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Children''s Hospital of Philadelphia v. Director

New Jersey Superior Court, Appellate Division


Decided: January 27, 1993.

CHILDREN'S HOSPITAL OF PHILADELPHIA, PETITIONER-APPELLANT,
v.
DIRECTOR, DIVISION OF MEDICAL ASSISTANCE AND HEALTH SERVICES, NEW JERSEY DEPARTMENT OF HUMAN SERVICES, RESPONDENT-RESPONDENT

On appeal from a final decision of the Division of Medical Assistance and Health Services.

Havey, Stern and Brochin. The opinion of the court was delivered by Brochin, J.A.D.

Brochin

[261 NJSuper Page 618] Children's Hospital of Philadelphia is a Pennsylvania hospital. New Jersey pays it for providing medical services to New Jersey Medicaid patients. In accordance with N.J.A.C. 10:52-1.17(b), the rate at which it is compensated for providing those

[261 NJSuper Page 619]

services is the pertinent Diagnosis Related Group (DRG) rate established by the appropriate Pennsylvania administrative agency.

Children's Hospital was a party to federal court litigation in which Pennsylvania's system for establishing DRG rates for its hospitals was held to violate federal law because the system resulted in compensating hospitals at rates that were not "reasonable and adequate to meet costs incurred by efficiently and economically operated facilities," particularly those serving disproportionate numbers of low-income patients with special needs. Temple University v. White, 729 F. Supp. 1093 (E.D.Pa.1990) (holding that plan did not comply), 732 F. Supp. 1327 (ordering interim relief), aff'd 941 F.2d 201 (3rd Cir.1991), cert. denied, U.S. , 112 S. Ct. 873, 116 L. Ed.2d 778 (1992). As the result of that litigation, to which New Jersey was not a party, Pennsylvania retroactively increased Children's Hospital's DRG rates. Children's Hospital then applied to the New Jersey Division of Medical Assistance and Health Services to be paid the difference between the compensation that it had received for services which it had provided to New Jersey Medicaid patients during its 1989, 1990, and 1991 rate years, calculated at the DRG rates then prevailing, and the compensation to which it would be entitled on the basis of its retroactively increased rates. Relying on N.J.A.C. 10:52-1.17(e),*fn1 the Division declined to consider the application on its merits because Children's Hospital had filed its claim more than 20 days after the close of the rate years during which the services were rendered.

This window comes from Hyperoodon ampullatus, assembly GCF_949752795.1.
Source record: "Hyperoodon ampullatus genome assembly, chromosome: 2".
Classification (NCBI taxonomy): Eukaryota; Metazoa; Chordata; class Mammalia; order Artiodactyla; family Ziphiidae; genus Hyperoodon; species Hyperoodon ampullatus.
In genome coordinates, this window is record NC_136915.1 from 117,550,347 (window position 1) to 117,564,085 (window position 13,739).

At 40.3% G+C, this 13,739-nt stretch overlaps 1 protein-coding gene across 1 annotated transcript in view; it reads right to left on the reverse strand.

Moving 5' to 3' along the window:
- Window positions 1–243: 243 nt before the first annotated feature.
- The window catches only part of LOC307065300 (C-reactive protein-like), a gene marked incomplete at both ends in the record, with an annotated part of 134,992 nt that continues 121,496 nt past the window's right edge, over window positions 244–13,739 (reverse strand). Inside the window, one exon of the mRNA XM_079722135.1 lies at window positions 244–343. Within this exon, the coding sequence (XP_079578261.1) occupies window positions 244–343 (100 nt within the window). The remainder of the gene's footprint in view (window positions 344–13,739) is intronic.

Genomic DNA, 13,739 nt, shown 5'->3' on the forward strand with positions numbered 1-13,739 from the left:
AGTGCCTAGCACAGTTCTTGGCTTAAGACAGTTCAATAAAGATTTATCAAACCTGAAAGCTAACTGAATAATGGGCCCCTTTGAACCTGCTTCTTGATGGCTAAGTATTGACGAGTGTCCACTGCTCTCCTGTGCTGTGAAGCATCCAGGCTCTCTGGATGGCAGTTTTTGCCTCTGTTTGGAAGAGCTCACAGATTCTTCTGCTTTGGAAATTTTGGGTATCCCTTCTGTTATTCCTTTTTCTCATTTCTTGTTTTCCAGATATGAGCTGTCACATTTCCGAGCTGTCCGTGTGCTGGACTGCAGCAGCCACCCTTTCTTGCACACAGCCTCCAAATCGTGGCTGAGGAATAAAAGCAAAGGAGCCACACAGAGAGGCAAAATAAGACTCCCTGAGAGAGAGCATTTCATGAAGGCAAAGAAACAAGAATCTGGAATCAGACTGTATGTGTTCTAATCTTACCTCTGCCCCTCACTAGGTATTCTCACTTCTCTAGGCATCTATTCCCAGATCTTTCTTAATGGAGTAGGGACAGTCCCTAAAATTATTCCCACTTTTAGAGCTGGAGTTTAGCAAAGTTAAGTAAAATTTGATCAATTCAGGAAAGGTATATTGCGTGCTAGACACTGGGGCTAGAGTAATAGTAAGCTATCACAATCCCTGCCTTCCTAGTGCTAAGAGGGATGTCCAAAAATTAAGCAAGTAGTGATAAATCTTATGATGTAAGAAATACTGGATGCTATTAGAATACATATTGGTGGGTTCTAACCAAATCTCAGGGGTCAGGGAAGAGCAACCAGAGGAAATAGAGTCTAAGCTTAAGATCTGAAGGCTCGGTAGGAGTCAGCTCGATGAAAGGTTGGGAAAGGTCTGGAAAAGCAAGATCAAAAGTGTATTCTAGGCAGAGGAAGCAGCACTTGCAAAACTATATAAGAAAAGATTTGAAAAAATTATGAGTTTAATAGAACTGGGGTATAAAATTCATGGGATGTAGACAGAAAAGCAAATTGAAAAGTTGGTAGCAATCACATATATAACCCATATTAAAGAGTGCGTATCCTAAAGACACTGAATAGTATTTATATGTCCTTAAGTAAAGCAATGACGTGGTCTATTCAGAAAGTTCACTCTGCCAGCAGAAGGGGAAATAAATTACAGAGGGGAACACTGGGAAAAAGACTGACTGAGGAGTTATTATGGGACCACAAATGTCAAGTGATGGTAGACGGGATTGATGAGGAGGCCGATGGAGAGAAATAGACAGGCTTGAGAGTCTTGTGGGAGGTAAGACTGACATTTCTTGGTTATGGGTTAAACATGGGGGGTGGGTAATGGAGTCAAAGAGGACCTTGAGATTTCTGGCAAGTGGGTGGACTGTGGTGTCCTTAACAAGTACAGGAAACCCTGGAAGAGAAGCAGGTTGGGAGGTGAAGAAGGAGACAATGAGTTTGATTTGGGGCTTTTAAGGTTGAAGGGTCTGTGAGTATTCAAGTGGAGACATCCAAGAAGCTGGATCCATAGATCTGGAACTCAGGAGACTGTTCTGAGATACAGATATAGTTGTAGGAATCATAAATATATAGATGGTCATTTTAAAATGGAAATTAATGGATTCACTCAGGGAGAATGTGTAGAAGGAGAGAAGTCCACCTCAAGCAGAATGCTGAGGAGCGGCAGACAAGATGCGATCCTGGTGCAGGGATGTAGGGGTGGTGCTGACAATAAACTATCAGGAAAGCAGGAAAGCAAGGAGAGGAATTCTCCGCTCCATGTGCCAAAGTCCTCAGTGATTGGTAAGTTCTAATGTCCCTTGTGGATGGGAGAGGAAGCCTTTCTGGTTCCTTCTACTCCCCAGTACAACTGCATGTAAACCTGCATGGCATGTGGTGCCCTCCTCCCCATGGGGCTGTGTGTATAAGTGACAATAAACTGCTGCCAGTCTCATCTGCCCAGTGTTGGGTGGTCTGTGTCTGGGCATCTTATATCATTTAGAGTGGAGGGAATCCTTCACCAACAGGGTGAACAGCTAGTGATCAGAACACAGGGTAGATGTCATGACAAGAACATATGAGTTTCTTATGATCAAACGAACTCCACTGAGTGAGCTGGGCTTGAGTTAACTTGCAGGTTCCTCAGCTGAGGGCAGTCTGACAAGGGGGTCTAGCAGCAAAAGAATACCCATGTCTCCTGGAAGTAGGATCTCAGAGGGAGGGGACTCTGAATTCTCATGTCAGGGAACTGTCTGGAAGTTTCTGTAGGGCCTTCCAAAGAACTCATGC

[261 NJSuper Page 620]

Children's Hospital has appealed. We hold that the Division's regulations do not justify its ruling. We therefore reverse the decision appealed from and remand this matter to the Division for consideration on the merits. An explanation of our ruling requires a Discussion of the framework of federal law within which our State's Medical Assistance Program operates.

Pursuant to the New Jersey Medical Assistance and Health Services Act, N.J.S.A. 30:4D-1 et seq., New Jersey compensates approved hospitals for providing necessary services to indigent, medically eligible New Jersey residents. Under the federal Medicaid Act, 42 U.S.C.A. § 1396 et seq., the Federal Government reimburses the State for part of the cost. By accepting this financial assistance, New Jersey obligates itself to comply with the terms of the Medicaid Act and the pertinent regulations promulgated by the Secretary of Health and Human Services. Wilder v. Virginia Hospital Assn., 496 U.S. 498, 502, 110 S. Ct. 2510, 2513, 110 L. Ed.2d 455, 462 (1990).